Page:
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General Science and Engineering Indicators
R&D Investment Patterns
S&E Workforce Development
Knowledge Output

Selected Education Indicators
High School Completion Patterns
High School Teachers
Higher Education Enrollments

Selected Global Marketplace Indicators
Competitiveness
R&D share of GDP in Selected Countries
Annual Productivity Growth in Selected Countries
World Share of Value-Added Revenues of High-Technology Manufacturing
World Share of Value-Added Revenues for Market-Oriented, Knowledge-Intensive Services

Glossary
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The United States had the second largest R&D/ GDP ratio among the G7 countries, spending about 2.6% of GDP on R&D activities in 2006.


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Why is this indicator important?

  • The ratio of R&D expenditures to GDP is often used to examine R&D as a proportion of a nation's overall economic activity.
  • This ratio is a useful indicator of the "intensity" of R&D activity in relation to other economic activities and can be used to gauge a nation's commitment to R&D at different points in time.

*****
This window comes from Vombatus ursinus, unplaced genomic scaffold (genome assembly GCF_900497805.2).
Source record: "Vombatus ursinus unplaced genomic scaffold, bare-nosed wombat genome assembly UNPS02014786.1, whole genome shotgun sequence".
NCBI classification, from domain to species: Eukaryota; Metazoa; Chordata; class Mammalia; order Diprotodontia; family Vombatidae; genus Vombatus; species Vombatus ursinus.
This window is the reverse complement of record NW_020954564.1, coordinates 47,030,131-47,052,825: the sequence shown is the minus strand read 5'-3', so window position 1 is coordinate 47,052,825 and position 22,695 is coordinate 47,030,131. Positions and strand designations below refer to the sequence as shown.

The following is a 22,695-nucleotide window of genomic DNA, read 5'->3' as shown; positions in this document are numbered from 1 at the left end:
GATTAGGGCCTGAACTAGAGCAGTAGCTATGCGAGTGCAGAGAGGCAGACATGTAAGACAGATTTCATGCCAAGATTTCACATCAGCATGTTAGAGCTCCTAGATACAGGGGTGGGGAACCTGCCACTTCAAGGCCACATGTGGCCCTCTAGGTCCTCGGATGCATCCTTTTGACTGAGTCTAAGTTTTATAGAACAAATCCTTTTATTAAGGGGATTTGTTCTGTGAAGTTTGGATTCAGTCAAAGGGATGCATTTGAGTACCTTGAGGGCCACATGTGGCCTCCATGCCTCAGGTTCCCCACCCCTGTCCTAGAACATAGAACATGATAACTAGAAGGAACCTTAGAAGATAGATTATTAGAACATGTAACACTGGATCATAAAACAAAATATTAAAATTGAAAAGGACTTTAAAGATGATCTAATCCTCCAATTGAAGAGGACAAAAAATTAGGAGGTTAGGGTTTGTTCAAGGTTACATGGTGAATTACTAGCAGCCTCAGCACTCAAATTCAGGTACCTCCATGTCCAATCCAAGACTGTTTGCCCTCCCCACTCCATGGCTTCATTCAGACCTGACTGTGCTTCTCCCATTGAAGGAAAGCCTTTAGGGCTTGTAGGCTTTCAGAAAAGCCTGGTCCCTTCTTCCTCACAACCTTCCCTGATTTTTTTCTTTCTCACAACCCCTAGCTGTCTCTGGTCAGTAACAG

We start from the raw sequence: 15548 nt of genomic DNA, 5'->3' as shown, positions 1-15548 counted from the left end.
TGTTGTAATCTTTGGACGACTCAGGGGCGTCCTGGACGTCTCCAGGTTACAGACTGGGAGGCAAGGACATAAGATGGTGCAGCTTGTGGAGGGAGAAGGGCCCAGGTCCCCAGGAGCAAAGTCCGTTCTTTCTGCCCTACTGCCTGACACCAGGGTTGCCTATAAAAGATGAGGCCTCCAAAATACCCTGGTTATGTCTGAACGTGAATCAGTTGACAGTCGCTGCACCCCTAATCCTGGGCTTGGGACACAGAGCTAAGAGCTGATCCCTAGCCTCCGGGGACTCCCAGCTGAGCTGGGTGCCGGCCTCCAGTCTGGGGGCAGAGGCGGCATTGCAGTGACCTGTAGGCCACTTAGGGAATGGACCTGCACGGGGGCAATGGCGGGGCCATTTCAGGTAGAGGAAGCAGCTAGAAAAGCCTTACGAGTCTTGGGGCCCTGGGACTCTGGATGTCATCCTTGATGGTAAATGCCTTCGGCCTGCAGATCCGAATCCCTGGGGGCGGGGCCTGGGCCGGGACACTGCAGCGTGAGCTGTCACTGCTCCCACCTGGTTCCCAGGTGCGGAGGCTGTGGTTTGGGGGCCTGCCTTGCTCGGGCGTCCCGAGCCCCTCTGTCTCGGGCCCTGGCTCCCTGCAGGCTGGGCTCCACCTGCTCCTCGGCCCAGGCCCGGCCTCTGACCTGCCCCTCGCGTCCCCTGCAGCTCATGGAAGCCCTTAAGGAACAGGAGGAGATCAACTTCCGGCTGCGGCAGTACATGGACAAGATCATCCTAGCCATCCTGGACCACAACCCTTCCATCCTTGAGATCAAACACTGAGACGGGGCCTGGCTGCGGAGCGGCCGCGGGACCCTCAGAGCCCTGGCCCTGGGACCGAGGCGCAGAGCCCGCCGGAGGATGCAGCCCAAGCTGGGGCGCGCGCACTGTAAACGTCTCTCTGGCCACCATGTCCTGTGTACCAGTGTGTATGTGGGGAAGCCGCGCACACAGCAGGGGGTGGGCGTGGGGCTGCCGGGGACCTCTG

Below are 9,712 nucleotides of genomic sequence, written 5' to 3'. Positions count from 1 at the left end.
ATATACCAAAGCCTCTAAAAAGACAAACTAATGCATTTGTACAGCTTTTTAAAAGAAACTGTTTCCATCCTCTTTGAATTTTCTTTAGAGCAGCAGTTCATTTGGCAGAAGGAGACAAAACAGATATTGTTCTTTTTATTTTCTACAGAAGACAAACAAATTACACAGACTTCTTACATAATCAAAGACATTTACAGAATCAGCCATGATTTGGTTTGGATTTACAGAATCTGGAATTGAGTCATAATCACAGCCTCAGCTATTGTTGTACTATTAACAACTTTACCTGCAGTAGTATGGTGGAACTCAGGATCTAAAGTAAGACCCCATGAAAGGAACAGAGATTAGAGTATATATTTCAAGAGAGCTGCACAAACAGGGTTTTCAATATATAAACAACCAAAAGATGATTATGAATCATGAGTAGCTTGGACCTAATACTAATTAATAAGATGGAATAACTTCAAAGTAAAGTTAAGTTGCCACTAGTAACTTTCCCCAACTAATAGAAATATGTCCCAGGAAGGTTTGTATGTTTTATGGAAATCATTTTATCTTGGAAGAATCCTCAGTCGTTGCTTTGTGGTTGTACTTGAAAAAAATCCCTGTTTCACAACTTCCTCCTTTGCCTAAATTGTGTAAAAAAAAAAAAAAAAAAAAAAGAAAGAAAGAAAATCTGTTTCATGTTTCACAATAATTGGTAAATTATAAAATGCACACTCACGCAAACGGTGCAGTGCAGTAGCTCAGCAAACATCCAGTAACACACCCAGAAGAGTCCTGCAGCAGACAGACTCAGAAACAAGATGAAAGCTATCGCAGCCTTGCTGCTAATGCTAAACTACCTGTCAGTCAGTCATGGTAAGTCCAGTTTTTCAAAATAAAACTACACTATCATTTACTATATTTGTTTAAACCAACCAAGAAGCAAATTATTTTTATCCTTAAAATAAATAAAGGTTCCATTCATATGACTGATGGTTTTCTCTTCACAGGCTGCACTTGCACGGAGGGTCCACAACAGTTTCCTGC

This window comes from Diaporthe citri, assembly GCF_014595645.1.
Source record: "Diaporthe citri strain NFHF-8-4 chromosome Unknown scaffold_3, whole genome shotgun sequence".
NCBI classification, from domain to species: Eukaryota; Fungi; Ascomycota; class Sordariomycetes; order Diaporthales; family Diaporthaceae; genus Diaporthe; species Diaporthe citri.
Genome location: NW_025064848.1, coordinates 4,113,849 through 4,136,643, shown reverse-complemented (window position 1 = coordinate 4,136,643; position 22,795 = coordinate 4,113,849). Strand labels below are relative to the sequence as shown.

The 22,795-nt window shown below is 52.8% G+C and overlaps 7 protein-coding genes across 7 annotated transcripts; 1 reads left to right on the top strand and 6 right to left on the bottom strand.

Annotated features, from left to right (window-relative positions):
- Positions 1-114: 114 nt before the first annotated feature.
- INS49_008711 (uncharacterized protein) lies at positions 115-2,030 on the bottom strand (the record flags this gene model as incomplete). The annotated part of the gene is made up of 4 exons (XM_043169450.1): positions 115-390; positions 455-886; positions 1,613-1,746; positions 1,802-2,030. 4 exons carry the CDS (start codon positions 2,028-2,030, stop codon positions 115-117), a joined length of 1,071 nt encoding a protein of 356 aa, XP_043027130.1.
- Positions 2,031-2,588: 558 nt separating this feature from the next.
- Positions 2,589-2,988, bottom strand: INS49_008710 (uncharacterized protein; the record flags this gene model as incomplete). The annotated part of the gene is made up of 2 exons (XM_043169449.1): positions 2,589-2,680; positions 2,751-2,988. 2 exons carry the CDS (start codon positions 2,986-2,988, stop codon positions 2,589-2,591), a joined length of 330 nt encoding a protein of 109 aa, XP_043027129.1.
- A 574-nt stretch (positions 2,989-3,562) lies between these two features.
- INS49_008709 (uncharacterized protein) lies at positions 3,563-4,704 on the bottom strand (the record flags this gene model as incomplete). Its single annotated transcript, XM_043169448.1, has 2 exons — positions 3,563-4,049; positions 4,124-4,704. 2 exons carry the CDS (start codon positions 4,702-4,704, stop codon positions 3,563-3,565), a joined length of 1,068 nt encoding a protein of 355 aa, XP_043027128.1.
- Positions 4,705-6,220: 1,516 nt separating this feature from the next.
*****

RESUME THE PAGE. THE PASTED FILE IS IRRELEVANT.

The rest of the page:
Key Observations

  • Rate of growth for Germany increased by 0.33 from 1994 to 2005, while the United States increased by 0.20 during that same period.
  • Since 2000, Japan continues to lead while China demonstrates the biggest growth.

Related Discussion

  • The general growth in the U.S. R&D/GDP ratio since 1979 can be attributed to a steady increase in non-Federal R&D spending.
  • Growth in the R&D/GDP ratio does not necessarily imply increased R&D expenditures. For an extended discussion on the R&D/GDP ratio see SEI 2008 Chapter 4.
  • In absolute terms, this indicator can mask signi´Čücant R&D activity for countries with relatively large economies (e.g., China).